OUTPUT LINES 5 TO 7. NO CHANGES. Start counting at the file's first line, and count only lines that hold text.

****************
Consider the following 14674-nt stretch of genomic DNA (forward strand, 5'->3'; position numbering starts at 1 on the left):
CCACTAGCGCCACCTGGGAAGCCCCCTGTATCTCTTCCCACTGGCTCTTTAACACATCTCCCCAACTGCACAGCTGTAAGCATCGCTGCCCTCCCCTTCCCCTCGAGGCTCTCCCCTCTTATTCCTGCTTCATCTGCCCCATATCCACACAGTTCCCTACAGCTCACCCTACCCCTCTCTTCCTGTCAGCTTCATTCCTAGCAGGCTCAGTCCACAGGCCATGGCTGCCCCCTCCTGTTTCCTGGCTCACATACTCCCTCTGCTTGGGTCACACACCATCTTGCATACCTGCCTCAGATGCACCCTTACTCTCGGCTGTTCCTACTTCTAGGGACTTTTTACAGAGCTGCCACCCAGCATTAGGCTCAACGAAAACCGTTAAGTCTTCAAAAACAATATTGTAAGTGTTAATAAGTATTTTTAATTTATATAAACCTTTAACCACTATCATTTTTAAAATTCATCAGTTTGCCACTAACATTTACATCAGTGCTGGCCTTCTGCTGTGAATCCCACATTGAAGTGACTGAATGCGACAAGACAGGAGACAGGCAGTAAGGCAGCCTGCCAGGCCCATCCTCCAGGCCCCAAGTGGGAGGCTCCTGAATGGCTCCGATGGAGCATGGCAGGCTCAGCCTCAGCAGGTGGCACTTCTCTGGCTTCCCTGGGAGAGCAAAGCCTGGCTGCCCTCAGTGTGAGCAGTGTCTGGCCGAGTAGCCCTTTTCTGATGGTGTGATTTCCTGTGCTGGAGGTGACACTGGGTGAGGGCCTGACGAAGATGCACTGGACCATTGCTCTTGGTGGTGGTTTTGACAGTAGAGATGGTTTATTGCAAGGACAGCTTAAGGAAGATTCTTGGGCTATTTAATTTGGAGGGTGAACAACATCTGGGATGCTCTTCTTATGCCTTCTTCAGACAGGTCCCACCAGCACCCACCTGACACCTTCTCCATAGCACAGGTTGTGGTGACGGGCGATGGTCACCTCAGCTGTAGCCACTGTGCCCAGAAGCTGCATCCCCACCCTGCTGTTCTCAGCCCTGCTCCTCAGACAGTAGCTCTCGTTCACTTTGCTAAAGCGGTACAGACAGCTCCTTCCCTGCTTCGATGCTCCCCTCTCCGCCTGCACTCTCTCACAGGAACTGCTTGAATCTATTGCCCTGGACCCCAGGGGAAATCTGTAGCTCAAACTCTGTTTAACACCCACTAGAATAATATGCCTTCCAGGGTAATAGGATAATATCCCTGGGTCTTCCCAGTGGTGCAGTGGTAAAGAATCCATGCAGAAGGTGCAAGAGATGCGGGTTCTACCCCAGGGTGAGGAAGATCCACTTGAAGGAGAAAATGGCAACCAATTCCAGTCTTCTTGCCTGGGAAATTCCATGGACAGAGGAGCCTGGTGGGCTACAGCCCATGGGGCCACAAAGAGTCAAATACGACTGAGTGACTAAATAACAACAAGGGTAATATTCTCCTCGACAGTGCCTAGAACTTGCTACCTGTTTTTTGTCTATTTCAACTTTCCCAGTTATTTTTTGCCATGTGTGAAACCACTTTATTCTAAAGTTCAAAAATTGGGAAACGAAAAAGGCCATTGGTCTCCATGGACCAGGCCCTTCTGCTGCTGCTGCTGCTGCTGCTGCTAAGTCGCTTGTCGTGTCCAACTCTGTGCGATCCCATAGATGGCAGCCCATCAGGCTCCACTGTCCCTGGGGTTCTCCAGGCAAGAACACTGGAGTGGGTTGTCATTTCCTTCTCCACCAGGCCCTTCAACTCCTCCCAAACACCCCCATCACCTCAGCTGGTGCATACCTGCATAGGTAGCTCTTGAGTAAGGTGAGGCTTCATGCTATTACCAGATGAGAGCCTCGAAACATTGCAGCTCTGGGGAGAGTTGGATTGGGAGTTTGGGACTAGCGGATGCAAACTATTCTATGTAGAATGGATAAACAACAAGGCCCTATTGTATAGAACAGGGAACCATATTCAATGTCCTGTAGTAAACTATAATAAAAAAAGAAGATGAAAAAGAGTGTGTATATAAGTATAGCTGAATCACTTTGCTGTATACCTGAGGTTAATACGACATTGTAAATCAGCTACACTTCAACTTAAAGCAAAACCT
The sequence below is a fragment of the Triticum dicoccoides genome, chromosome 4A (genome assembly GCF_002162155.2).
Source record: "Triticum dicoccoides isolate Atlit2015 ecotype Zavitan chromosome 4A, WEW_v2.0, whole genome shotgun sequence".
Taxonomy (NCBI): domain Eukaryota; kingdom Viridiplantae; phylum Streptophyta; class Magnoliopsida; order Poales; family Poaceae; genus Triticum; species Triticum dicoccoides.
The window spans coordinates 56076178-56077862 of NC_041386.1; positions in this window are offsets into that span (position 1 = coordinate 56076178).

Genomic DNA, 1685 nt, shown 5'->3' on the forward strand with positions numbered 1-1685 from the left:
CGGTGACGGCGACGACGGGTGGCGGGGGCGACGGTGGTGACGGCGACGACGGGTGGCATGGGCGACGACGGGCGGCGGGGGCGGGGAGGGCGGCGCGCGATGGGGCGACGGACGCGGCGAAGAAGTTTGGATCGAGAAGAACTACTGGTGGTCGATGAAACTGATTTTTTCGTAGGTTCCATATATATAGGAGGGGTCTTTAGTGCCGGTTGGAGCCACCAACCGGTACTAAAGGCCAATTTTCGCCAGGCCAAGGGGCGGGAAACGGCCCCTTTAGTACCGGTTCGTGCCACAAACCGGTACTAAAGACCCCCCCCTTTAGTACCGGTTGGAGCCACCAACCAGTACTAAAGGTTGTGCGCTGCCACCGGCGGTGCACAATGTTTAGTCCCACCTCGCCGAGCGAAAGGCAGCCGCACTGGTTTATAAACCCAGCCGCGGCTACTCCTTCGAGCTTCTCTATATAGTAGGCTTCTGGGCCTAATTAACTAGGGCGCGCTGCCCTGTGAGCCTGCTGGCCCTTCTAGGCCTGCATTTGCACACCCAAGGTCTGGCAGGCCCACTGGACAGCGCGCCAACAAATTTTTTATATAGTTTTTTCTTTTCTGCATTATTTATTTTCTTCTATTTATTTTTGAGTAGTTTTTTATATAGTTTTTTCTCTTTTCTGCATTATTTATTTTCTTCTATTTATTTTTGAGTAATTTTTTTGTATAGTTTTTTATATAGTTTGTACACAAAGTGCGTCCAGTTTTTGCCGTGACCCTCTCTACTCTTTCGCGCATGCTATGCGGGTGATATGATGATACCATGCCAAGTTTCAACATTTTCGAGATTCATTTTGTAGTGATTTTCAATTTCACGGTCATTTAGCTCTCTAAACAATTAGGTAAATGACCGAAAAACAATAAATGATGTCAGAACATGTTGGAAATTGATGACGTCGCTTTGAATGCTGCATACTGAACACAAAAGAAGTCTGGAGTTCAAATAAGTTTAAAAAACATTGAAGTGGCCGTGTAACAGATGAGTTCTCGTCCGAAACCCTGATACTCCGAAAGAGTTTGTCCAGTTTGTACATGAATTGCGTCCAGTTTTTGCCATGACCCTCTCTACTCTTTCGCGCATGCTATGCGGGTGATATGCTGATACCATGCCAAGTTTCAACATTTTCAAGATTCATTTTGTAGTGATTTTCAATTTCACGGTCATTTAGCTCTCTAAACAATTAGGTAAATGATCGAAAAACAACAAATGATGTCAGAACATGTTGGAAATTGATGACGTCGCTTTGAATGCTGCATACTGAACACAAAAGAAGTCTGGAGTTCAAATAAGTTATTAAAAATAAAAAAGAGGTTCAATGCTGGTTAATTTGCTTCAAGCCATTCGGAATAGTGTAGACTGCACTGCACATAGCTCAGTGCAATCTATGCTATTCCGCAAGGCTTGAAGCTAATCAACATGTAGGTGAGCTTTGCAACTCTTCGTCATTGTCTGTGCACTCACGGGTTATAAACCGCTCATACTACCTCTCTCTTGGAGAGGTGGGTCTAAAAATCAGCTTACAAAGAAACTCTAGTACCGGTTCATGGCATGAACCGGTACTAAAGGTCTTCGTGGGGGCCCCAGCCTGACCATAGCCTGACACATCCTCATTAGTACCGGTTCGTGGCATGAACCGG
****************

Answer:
Taxonomy (NCBI): domain Eukaryota; kingdom Viridiplantae; phylum Streptophyta; class Magnoliopsida; order Poales; family Poaceae; genus Triticum; species Triticum dicoccoides.
The window spans coordinates 56076178-56077862 of NC_041386.1; positions in this window are offsets into that span (position 1 = coordinate 56076178).

Genomic DNA, 1685 nt, shown 5'->3' on the forward strand with positions numbered 1-1685 from the left: